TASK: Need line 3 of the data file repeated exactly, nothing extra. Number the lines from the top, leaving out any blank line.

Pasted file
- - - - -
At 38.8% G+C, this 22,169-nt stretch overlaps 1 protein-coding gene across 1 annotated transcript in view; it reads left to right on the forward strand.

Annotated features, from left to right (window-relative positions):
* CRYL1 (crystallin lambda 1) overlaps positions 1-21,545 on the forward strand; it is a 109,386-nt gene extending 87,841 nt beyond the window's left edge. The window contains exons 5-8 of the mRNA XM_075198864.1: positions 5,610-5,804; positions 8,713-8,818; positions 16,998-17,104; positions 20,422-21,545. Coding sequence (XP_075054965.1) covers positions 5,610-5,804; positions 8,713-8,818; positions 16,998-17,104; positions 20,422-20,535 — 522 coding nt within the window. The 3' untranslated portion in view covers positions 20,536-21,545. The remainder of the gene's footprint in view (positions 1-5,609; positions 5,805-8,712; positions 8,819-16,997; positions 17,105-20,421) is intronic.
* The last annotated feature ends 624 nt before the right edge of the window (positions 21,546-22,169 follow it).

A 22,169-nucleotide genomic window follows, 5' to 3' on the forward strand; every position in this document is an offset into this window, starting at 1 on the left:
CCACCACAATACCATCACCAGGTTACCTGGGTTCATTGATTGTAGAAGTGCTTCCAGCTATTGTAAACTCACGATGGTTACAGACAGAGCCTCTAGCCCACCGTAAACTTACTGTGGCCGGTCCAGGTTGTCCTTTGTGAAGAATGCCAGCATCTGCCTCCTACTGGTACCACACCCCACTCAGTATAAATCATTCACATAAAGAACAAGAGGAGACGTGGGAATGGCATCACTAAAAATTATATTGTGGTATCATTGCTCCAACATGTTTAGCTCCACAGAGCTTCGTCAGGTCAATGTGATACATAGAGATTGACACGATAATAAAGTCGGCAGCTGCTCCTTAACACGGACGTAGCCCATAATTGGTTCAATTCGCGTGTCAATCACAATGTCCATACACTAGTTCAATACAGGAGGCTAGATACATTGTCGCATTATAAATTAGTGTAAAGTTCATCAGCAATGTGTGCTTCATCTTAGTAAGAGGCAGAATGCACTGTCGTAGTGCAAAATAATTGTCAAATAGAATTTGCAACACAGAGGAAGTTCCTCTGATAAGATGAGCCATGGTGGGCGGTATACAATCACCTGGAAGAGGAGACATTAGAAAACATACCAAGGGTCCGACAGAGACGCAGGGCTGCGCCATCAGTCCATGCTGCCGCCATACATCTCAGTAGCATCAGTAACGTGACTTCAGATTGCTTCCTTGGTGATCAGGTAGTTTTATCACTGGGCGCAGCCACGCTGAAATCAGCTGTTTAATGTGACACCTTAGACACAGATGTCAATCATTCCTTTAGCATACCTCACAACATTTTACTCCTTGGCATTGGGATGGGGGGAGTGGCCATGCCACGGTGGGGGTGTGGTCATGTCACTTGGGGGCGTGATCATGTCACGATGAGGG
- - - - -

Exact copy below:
* CRYL1 (crystallin lambda 1) overlaps positions 1-21,545 on the forward strand; it is a 109,386-nt gene extending 87,841 nt beyond the window's left edge. The window contains exons 5-8 of the mRNA XM_075198864.1: positions 5,610-5,804; positions 8,713-8,818; positions 16,998-17,104; positions 20,422-21,545. Coding sequence (XP_075054965.1) covers positions 5,610-5,804; positions 8,713-8,818; positions 16,998-17,104; positions 20,422-20,535 — 522 coding nt within the window. The 3' untranslated portion in view covers positions 20,536-21,545. The remainder of the gene's footprint in view (positions 1-5,609; positions 5,805-8,712; positions 8,819-16,997; positions 17,105-20,421) is intronic.